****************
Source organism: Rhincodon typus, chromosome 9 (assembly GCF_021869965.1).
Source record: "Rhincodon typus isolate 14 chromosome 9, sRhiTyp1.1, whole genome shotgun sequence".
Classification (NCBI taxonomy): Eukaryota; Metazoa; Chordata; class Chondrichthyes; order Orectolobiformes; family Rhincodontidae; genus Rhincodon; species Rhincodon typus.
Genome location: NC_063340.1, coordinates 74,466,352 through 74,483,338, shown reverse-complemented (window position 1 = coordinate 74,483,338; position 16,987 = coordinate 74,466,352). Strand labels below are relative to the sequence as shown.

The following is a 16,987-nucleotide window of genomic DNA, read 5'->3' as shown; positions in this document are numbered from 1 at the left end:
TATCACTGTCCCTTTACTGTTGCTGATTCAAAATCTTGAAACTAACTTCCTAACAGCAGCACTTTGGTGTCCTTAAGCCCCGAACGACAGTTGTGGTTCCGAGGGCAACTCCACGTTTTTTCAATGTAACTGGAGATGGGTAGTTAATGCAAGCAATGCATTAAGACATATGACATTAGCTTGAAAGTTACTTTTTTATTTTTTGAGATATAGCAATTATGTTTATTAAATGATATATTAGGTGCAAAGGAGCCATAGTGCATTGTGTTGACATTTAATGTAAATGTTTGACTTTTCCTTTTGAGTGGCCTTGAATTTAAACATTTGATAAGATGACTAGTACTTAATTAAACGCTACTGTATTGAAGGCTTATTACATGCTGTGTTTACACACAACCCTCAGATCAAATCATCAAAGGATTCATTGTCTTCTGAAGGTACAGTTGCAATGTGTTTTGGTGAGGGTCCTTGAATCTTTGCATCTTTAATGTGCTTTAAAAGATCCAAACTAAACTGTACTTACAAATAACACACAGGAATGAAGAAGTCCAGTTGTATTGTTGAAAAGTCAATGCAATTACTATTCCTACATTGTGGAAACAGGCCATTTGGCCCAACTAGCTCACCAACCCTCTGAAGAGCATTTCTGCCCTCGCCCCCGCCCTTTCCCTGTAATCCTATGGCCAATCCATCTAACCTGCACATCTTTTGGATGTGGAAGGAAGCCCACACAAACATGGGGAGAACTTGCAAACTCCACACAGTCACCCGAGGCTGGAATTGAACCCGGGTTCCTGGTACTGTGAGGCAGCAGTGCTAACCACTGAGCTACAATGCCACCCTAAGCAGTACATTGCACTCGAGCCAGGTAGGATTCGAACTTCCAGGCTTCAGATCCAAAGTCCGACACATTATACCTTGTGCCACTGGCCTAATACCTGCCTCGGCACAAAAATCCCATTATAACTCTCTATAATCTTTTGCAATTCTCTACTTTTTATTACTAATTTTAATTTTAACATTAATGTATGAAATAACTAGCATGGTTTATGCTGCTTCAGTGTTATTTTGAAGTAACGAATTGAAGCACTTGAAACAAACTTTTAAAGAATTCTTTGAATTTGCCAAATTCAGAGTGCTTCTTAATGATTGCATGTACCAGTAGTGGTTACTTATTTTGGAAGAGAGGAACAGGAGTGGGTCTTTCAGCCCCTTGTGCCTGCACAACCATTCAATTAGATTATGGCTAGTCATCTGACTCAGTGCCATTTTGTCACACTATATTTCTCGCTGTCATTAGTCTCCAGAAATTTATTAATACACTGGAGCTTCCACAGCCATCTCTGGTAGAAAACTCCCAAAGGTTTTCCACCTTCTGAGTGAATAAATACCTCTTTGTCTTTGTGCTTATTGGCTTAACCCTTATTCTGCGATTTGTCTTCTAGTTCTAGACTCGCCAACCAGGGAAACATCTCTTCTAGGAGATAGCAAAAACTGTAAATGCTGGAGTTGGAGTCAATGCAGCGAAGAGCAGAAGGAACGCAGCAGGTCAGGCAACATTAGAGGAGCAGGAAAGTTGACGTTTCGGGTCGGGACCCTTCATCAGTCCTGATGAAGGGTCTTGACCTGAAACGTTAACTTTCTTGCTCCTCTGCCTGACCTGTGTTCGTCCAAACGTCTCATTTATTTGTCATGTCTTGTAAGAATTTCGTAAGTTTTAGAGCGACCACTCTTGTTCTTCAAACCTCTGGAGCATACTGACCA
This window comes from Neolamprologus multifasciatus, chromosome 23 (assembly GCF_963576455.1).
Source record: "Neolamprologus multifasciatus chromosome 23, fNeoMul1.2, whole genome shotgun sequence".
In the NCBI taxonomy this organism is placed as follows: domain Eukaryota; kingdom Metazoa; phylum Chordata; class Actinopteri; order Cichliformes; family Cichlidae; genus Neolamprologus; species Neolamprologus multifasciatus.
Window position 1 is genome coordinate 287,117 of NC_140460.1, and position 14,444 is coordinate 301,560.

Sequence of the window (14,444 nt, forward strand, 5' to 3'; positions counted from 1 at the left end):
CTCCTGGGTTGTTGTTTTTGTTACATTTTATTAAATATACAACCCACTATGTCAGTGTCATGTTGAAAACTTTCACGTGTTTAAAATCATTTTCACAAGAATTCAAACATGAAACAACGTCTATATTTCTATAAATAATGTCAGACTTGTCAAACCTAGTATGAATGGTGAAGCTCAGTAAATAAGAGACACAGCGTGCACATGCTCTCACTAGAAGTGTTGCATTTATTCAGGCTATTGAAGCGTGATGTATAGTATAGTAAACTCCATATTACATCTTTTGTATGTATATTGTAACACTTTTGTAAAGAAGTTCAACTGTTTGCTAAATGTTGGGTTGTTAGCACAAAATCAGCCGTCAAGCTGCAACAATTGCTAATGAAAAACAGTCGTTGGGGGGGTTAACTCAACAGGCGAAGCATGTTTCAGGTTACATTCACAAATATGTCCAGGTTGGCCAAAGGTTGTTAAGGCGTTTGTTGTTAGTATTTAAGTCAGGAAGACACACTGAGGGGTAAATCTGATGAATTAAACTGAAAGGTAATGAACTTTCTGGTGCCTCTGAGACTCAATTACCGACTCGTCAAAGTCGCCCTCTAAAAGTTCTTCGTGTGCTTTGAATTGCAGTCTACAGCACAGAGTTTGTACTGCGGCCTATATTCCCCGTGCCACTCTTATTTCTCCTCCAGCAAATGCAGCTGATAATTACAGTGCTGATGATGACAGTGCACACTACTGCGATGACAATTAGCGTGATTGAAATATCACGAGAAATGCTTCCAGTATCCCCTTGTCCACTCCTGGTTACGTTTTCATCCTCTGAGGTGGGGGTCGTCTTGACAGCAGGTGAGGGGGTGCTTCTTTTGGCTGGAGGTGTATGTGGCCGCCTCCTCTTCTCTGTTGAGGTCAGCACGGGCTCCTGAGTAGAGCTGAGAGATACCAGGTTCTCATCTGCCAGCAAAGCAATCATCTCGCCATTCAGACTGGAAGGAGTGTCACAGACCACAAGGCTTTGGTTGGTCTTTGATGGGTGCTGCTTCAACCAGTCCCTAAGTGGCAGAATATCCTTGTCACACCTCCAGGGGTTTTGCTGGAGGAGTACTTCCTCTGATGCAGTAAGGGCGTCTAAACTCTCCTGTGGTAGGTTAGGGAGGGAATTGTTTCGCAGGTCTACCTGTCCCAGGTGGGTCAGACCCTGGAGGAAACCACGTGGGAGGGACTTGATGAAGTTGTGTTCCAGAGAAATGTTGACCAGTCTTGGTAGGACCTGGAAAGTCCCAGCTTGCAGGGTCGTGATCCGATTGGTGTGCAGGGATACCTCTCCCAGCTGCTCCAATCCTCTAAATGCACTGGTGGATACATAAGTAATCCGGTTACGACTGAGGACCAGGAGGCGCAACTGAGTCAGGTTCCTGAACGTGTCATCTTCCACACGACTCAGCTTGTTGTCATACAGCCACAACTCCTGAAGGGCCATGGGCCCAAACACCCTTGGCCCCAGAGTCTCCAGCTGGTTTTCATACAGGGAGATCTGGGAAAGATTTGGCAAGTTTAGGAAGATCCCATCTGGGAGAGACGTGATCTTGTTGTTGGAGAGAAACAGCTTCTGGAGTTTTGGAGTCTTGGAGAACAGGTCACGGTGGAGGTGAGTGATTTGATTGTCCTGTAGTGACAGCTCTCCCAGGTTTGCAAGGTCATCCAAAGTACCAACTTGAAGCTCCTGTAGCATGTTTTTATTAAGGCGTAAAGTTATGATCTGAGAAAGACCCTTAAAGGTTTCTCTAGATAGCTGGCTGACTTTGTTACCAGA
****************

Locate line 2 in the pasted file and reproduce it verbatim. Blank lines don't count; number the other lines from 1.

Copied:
Source record: "Rhincodon typus isolate 14 chromosome 9, sRhiTyp1.1, whole genome shotgun sequence".